Strength for the Journey: A Pilgrimage of Faith in Community

Strength for the Journey: A Pilgrimage of Faith in Community

by Diana Butler Bass
     
 

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In Strength for the Journey, Diana Butler Bass illustrates the dynamic strength and persistence of mainline Protestantism. While many baby boomers left the church, only to come back later in life, Bass was a "stayer" who witnessed the struggles and changes and found much there that was meaningful. Offering thought-provoking portraits of eight parishes she

Overview

In Strength for the Journey, Diana Butler Bass illustrates the dynamic strength and persistence of mainline Protestantism. While many baby boomers left the church, only to come back later in life, Bass was a "stayer" who witnessed the struggles and changes and found much there that was meaningful. Offering thought-provoking portraits of eight parishes she attended over two decades, she explores the major issues that have confronted mainline denominations, congregations, and parishioners during those years—from debates over women clergy to conflicts about diversity and community to scrimmages between tradition and innovation.

Editorial Reviews

From the Publisher
New York Times syndicated religion columnist Bass delivers the ostensible goods-an account of her life in eight different Episcopal churches-and even if the book stopped there, it would be magnificent. Her parish stories unfold in that riveting, better-than-fiction way that the best sociological case studies always do. Each chapter is more intriguing than the last, and it is a pleasure to see how their titles, such as "Competing Authorities" and "Interim," perfectly label the personal and congregational stories therein. But what strikes the heart is Bass's own journey from conservative evangelicalism to mainline liberalism. A precocious undergraduate who was reading the likes of Luther, Bultmann and Julian of Norwich in her free time, Bass went on to get a seminary degree and a Ph.D. in church history. She joined the Episcopal Church in her early 2Os because of her passion for liturgy and the Eucharist, and she initially hoped to "renew" the church, a euphemism for making it more evangelical. Instead, becoming a member made her less evangelical. Each parish story is also the story of her baby steps away from evangelical belief until, finally, the floodgates broke loose and she chose to leave all vestiges of her conservative Christian life behind, including her job and her marriage. This book is more than the chronicle of a baby boomer who stayed in a mainline denomination while most of her peers fled; it records a soul's search for God and communion with God's people. (Feb.) (Publishers Weekly, January 14, 2002)

"...if you want to protect your rock-solid opinions, you should not read this book. If you think the mainstream churches are apostate, you should not read this book. But, if you want to share one woman's multifaceted experience with God in a mainstream church, you will find this book both facinating and challenging." (CrossPoint, Winter 2003)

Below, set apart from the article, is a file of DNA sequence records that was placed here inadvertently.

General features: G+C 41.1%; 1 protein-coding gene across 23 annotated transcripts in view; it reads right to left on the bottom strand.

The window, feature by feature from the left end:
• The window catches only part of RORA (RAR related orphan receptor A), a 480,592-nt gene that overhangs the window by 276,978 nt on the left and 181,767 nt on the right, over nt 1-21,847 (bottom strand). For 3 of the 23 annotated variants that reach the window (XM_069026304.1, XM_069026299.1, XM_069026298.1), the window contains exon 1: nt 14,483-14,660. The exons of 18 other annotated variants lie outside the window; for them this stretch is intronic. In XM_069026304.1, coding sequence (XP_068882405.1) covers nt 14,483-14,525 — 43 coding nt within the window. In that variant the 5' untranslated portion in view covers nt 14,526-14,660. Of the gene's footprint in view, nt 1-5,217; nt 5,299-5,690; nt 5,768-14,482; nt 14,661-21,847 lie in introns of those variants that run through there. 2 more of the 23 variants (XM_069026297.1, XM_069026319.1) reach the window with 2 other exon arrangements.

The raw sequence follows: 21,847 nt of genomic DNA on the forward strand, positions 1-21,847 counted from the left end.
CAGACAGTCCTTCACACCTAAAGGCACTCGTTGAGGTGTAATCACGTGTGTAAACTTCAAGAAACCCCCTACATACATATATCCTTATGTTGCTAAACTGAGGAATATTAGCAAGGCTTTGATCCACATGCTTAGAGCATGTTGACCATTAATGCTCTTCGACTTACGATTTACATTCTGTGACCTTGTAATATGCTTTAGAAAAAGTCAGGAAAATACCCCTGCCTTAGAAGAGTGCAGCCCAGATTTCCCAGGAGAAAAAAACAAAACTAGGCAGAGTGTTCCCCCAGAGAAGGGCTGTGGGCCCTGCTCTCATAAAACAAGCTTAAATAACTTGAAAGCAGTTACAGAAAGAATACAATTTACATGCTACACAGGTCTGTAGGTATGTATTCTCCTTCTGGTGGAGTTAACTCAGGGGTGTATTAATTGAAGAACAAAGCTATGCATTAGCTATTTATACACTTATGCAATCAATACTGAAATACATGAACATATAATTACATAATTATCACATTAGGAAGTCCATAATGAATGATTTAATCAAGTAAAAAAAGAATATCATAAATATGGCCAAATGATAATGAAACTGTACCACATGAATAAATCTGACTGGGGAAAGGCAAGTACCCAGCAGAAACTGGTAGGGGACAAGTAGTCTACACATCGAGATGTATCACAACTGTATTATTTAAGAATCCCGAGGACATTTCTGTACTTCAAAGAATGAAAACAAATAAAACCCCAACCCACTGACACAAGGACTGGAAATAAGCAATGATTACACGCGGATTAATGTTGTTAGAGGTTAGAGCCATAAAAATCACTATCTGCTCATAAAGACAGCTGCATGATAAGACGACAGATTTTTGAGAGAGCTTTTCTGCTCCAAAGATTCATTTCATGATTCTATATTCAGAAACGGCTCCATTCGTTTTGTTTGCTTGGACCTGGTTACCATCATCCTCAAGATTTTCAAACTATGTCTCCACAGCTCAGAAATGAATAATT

Publishers Weekly
New York Times syndicated religion columnist Bass delivers the ostensible goods an account of her life in eight different Episcopal churches and even if the book stopped there, it would be magnificent. Her parish stories unfold in that riveting, better-than-fiction way that the best sociological case studies always do. Each chapter is more intriguing than the last, and it is a pleasure to see how their titles, such as "Competing Authorities" and "Interim," perfectly label the personal and congregational stories therein. But what strikes the heart is Bass's own journey from conservative evangelicalism to mainline liberalism. A precocious undergraduate who was reading the likes of Luther, Bultmann and Julian of Norwich in her free time, Bass went on to get a seminary degree and a Ph.D. in church history. She joined the Episcopal Church in her early 20s because of her passion for liturgy and the Eucharist, and she initially hoped to "renew" the church, a euphemism for making it more evangelical. Instead, becoming a member made her less evangelical. Each parish story is also the story of her baby steps away from evangelical belief until, finally, the floodgates broke loose and she chose to leave all vestiges of her conservative Christian life behind, including her job and her marriage. This book is more than the chronicle of a baby boomer who stayed in a mainline denomination while most of her peers fled; it records a soul's search for God and communion with God's people. (Feb.) Forecast: This title has the potential for crossover between ABA and liturgical bookstores, evidenced by strong advance orders from both markets. Jossey-Bass plans a $60,000 marketing budget and a six-city author tour. Copyright 2001 Cahners Business Information.